“Historical mythmaking is made possible only by forgetting. We have to begin, then, with the first refusal to face reality: most colonizing schemes that took root in seventeenth- and eighteenth-century British America were built on privilege and subordination, not any kind of proto-democracy. The generation of 1776 certainly underplayed that fact. And all subsequent generations took their cue from the nation’s founders.”
Quote from page 5 of the Introduction to White Trash.
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“Even if one assumed that God was the source of all political authority, did that mean that every king, tyrant or inferior magistrate, every highwayman or pirate who tried to exert his power over his victims, did so with divine approval and could reasonably expect them to believe that it was sacrilegious to resist? Clearly we obey kings for reasons which are different to those we give for obeying robbers who hold us in their power.”
David Hume, the Philosopher as Historian, by Nicholas Phillipson
“From the outset, the young Hamilton had phenomenal stamina for sustained work; ambitious, orphaned boys do not enjoy the option of idleness. Even before starting work, he must have developed unusual autonomy for a thirteen-year-old . . . Hamilton exuded an air of crisp efficiency and cool self-command. While his peers squandered their time on frivolities, Hamilton led a much more strenuous, urgent life that was to liberate him for St. Croix . . . He was a proud and sensitive boy, caught in the lower reaches of a rigid class society with small chance for social mobility.”
Ron Chernow, author of Alexander Hamilton
Penguin Books, 2004
“With regard to the values and educational methods of the eighteenth century, note that Jefferson himself kept a ‘Commonplace Book.’ Its pedagogical purpose was suggested by Jefferson’s teacher, the Rev. James Maury, who instructed his own son to ‘reflect, and remark on, and digest what you read,’ and to dwell on any remarkable beauties of diction, justness or sublimity of sentiment, or masterly strokes of true wit which may occur in the course of your reading.”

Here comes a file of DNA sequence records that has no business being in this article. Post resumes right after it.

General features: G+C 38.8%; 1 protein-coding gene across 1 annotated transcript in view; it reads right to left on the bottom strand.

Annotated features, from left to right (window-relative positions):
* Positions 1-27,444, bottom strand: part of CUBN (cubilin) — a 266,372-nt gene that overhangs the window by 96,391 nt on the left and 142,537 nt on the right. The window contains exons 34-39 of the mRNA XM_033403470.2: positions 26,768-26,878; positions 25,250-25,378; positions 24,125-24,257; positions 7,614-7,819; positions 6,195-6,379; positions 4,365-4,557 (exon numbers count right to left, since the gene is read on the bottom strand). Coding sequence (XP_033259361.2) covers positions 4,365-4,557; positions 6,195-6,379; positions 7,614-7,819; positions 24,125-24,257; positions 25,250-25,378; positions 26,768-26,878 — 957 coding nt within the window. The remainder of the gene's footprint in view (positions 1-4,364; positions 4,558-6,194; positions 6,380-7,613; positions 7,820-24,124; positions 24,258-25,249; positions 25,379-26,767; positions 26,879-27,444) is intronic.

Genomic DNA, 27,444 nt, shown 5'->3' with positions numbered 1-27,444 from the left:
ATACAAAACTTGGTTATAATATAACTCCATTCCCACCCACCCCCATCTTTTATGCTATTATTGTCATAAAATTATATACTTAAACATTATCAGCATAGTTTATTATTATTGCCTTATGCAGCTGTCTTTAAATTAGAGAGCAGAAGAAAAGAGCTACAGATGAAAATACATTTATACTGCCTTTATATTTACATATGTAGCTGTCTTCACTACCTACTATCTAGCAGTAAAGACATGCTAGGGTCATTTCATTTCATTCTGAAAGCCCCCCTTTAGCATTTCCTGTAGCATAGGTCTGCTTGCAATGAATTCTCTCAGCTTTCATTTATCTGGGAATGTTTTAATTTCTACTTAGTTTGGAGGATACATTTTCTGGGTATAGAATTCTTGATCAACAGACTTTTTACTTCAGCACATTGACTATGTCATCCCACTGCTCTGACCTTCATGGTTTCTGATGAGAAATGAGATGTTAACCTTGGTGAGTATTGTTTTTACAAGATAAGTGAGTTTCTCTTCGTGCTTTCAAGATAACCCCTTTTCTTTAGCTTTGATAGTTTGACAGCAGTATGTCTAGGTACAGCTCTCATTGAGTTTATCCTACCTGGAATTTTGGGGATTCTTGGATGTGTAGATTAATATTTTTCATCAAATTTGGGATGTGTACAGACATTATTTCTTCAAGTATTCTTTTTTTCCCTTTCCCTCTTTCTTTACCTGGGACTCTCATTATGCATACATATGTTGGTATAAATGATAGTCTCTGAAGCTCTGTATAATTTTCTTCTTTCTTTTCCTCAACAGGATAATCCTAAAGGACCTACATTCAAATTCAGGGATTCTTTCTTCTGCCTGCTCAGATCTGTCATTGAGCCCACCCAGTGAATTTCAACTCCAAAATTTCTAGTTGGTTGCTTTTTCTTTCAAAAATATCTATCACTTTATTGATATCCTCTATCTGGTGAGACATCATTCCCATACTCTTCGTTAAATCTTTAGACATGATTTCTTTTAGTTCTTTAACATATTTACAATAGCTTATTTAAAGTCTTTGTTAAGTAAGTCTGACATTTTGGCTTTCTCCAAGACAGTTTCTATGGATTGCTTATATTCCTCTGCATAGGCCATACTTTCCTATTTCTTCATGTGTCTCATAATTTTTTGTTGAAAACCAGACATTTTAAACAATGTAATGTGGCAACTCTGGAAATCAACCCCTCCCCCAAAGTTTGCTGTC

From note 97, Chapter IV: American Scripture, Making the Declaration of Independence, by Pauline Maier
“At Chicago, Lincoln . . . said that the argument that the principles of the Declaration of Independence do not apply to blacks was identical to ‘the arguments that kings have made for enslaving the people in all ages of the world. You will find that all the arguments in favor of king-craft were of this class.’ Douglas’s argument was like that of ‘the same old serpent’ who says ‘you work and I eat, you toil and I will enjoy the fruits of it. Turn it whatever way you will—whether it come from the mouth of a King, an excuse for enslaving people of his country, or from the mouth of men of one race as a reason for enslaving the men of another race, it all the same old serpent . . . .”
From American Scripture, Making the Declaration of Independence, By Pauline Maier
” . . . . the committee appointed Mr. Jefferson and me, to draw them (i.e., the ‘Articles’) up in form, and cloath them in a proper Dress. The Sub Committee met, and considered the Minutes, making such Observations on them as then occured: when Mr. Jefferson desired me to take them to my Lodgings and make the Draught. This I declined and gave several reasons for declining. 1. That he was a Virginian and I a Massachusettensian. 2. that he was a southern Man and I a northern one. 3. That I had been so obnoxious for my early and constant Zeal in promoting the Measure, that any draught of mine, would undergo a more severe Scrutiny and Criticism in Congress, than one of his composition. 4thly and lastly that would be reason enough if there were no other, I had great Opinion of the Elegance of his pen and none at all of my own . . . He accordingly took the Minutes and in a day or two produced to me his Draught . . . “